Tom is still messing up his "gracias" (Spanish) and "grazie" (Italian) from summer of 2013 when we lived in Boveglio, Tuscany, Italy for three full months. 
He always makes me laugh when he says "grazie" here in Costa Rica but the locals seem to get it.  Then again, he was still saying "grazie" (from habit) when we were in Kenya which followed Italy.  

It's not easy learning a new language at our ages.  We realize how beneficial doing so is for our aging brains, along with all the other morsels we learn each and every day, all stimulating to the ancient neurons in our heads.

After the health food store, we had to find where we could recharge the free Movistar (yes, that's spelled correctly) SIM card we were given at the appliance and furniture store when we first arrived.  We didn't want to run out of data using the SIM when we drive the long distance to the dentist on Monday.  That would not be good. 
A newer building at the end of the tiny strip mall we entered for the "Pharmacia."
They don't us "Maps" here in Costa Rica.  Instead, they use an app called "Waze."  Hopefully, this will help us get to where we're going on Monday, a 45 minutes drive from Atenas. 

On Monday morning at 10:00 am we'll be meeting the rental car guy outside at the cafe at the Supermercado Coopeatena who apparently speaks English.  From there, we'll take the car and find our way to the small town where the large dental clinic is located with nine English speaking dentists.

We imagine visitors may come from the US to this clinic for dental work when prices are considerably lower than in the US and other countries.  We'll let you know how it goes after our appointment, with photos, of course.

Recharging the SIM card was painless when the rep spoke a little English and was able to reload data and calling on the card for US $17.37 (CRC 10,000).  We have no idea how much data or calling we have but at least it should be enough for next week when we have a car for five days.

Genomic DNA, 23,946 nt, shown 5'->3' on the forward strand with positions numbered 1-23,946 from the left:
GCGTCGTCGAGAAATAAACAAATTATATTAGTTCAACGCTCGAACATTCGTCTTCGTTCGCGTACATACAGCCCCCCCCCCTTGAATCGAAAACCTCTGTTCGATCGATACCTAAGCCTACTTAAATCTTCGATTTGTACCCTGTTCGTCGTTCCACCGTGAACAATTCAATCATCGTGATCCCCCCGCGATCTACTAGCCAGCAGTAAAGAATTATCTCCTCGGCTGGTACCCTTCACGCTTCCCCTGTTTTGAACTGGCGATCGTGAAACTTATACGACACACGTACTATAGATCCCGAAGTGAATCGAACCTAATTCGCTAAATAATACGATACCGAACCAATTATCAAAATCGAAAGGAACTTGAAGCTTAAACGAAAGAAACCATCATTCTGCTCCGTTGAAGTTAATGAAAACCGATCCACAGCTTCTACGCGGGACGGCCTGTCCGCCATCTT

Most of the buildings in town are old and well-used but not nearly as much as we've seen in many other parts of the world.  It feels safe in the village and we can freely walk from one location to another.
From there the trip to the market went fine.  We got most items on our list now that we've excluded items we know they don't have available.  Henry waited for us in the car during each of these trips and helped us load the bags into the trunk when we were done. 

Once back inside the gated neighborhood, Henry promptly stopped when he heard me squeal with delight when I spotted the two cows close to the road as shown in today's photos.

Back at the villa before 2:00 pm, we put everything away while we spent the remainder of the day preparing dinner and researching.  I spent some time in the outdoor Jacuzzi which was lovely.  No complaints here.

Have a pleasant day!
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Photo from one year ago today, August 15, 2016:

While in Phuket, I was recovering from the injury to my spine and wasn't able to get out much, although we had a rental car.  However, we did tour some sites including the Phuket Seashell Museum.  For more photos, please click here.